- The Washington Times - Friday, January 16, 2009

OWINGS MILLS, Md. | During the 15 seasons that jut-jawed Bill Cowher strode the Pittsburgh sideline with intensity burning in his eyes and spittle flying from his mouth, the Steelers ran the ball with the same fury. From 1992 to 2006, the Steelers compiled the most rushing yards in the NFL, and they continued that success in 2007, ranking third in coach Mike Tomlin’s debut.

But this season, the Steelers’ ground game never got out of first gear and finished 23rd in rushing. If not for the NFL’s top defense leading the way to the AFC North title and a first-round bye, the 22nd-ranked offense’s struggles would have been magnified.

In addition to losing perennial Pro Bowl guard Alan Faneca to free agency last March, the line had lost tackle Marvel Smith and guard Kendall Simmons to season-ending injuries by Week 7. Star running back Willie Parker, who averaged 1,337 rushing yards the previous three years, ran for just 791 while missing five games with injuries.

But with Parker healthy again, the line overpowered the visiting San Diego Chargers in a 35-24 victory last week to set up a third game this season with the visiting Baltimore Ravens in Sunday’s AFC championship game.

Parker rushed for 146 yards against the Chargers, the most by a Steelers back in a postseason game since Hall of Famer Franco Harris rumbled for 153 against the Baltimore Colts in 1975.

“Willie told us all week, ‘It starts with you guys,’” tackle Max Starks said. “‘You push ‘em forward, and I’ll ride behind you.’”

That’s what happened, prompting Tomlin to say of his line, “They’ve come under some fire, but they’ve continued to grow.”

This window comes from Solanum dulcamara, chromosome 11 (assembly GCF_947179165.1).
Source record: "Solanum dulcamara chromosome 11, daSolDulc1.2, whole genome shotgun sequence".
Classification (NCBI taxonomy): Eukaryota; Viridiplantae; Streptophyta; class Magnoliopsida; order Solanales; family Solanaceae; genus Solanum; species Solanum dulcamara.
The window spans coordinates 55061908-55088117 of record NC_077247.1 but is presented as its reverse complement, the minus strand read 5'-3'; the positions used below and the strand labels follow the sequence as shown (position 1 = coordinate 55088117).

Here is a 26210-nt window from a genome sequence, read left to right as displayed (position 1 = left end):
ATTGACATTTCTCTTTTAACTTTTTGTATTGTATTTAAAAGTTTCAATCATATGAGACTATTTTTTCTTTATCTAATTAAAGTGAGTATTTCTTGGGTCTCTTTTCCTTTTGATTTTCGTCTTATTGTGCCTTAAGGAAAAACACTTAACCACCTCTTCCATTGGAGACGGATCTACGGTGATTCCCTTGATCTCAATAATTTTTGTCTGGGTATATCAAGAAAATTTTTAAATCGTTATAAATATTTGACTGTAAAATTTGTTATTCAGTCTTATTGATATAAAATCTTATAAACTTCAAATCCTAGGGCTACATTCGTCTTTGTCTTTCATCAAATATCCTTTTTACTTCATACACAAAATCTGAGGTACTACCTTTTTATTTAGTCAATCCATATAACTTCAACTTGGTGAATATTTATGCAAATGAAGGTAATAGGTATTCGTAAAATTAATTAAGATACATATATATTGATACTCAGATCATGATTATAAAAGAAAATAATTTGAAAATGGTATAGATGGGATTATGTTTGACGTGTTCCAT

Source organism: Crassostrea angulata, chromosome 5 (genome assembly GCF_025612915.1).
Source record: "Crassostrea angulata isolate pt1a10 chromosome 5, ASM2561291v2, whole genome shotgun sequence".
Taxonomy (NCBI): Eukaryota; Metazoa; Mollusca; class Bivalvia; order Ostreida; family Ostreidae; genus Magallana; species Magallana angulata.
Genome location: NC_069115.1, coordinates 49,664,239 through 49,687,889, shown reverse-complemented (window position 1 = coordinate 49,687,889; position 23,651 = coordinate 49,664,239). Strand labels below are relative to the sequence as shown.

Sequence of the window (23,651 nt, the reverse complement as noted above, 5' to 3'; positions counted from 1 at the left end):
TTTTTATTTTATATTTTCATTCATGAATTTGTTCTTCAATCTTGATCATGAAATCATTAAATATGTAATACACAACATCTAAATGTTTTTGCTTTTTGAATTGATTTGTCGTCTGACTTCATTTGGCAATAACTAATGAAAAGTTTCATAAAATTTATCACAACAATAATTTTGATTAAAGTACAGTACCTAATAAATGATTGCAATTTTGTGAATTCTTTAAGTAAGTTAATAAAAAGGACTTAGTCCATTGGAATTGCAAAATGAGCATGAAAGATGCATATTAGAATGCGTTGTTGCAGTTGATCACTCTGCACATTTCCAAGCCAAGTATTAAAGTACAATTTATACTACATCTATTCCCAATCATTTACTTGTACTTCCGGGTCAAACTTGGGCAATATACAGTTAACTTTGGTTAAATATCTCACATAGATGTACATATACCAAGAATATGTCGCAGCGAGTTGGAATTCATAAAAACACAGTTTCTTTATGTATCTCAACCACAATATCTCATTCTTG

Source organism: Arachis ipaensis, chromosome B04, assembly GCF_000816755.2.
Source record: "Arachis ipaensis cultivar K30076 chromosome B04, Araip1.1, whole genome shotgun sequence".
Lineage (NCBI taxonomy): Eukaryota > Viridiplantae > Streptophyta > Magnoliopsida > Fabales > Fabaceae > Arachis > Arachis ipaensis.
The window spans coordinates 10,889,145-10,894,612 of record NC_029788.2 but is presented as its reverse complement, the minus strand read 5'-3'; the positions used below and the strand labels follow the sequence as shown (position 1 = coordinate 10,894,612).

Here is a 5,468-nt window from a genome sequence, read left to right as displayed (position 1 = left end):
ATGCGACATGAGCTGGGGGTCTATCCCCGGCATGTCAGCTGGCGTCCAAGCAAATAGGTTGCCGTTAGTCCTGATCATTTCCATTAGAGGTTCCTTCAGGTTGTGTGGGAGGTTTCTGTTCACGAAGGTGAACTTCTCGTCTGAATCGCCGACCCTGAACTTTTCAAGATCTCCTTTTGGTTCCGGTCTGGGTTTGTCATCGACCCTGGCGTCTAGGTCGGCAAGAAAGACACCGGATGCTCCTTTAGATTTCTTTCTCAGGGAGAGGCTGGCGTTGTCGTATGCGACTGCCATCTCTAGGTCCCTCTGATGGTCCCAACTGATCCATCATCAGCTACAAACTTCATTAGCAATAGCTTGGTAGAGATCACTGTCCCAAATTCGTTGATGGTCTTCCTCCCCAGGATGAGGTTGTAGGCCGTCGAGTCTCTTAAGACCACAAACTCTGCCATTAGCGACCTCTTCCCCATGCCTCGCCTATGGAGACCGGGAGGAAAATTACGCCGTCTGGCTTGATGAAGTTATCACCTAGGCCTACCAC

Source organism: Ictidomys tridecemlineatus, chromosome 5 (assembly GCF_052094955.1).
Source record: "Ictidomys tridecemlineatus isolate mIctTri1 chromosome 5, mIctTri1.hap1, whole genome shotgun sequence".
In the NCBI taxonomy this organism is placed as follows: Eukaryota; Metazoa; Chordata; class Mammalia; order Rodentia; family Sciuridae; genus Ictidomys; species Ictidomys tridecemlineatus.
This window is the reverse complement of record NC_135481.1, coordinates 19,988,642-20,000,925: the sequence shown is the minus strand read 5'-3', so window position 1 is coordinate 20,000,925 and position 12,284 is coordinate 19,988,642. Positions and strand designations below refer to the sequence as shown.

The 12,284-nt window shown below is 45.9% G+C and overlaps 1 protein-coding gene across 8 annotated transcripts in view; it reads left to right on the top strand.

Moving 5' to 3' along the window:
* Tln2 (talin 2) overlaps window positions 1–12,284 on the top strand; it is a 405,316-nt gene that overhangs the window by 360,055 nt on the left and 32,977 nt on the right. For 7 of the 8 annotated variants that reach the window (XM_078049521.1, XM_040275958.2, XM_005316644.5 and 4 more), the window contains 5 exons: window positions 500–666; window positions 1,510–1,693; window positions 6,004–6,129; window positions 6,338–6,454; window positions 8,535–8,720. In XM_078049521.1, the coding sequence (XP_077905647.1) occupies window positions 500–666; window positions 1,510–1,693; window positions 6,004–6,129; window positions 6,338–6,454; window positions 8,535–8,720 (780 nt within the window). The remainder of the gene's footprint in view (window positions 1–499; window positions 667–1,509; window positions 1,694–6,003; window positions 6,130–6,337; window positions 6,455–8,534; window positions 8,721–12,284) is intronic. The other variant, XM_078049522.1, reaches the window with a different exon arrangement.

The line also kept quarterback Ben Roethlisberger, who suffered a concussion in the regular-season finale, mostly upright. Overall, the offense looked like the black-and-gold bulldozer of old as it kept the ball for 36:30, including all but 17 seconds of the third quarter.

“Has that ever been done before?” Ravens coach John Harbaugh asked. “They took control of that football game.”

Roethlisberger told Parker last week that he was too good to question himself. Parker also received a pregame pep talk from former Steelers running back Jerome Bettis, the fifth-leading rusher in NFL history.

But whereas the burly Bettis was a pile driver, Parker is a slasher. Parker’s 5.4-yard average against San Diego was his highest since Week 1, and his 146 yards were the most of any back this postseason as well as his most since Dec. 7, 2006.

“Willie Parker, it looked like he had his swagger back, and that just raised the level of difficulty for us,” Ravens linebacker Bart Scott said.

Parker didn’t play in the teams’ first meeting in Week 4 in Pittsburgh and managed 47 yards on 14 carries in the second contest in Week 15 in Baltimore.

“To have [Parker] back at full strength, that obviously makes their offense that much more dynamic,” Ravens safety Jim Leonhard said.

Like the Ravens, the Steelers have reached the NFL’s final four largely because of their defense. However, the offense did enough to help Pittsburgh record 23-20 and 13-9 victories over its division rival. Roethlisberger’s 24-yard pass to running back Mewelde Moore set up Jeff Reed’s game-winning overtime field goal in Pittsburgh. In the final 9:26 of the rematch, Roethlisberger drove the Steelers 54 yards for a field goal and then 92 yards for the game-winning touchdown against the league’s No. 2 defense.

“He’s the ultimate competitor,” Ravens middle linebacker Ray Lewis said of Roethlisberger. “He plays football the way old-school people play football - just make a play. It don’t have to be pretty. It don’t have to be drawn up. … He’s a football player. He’ll do anything to keep the play going.”

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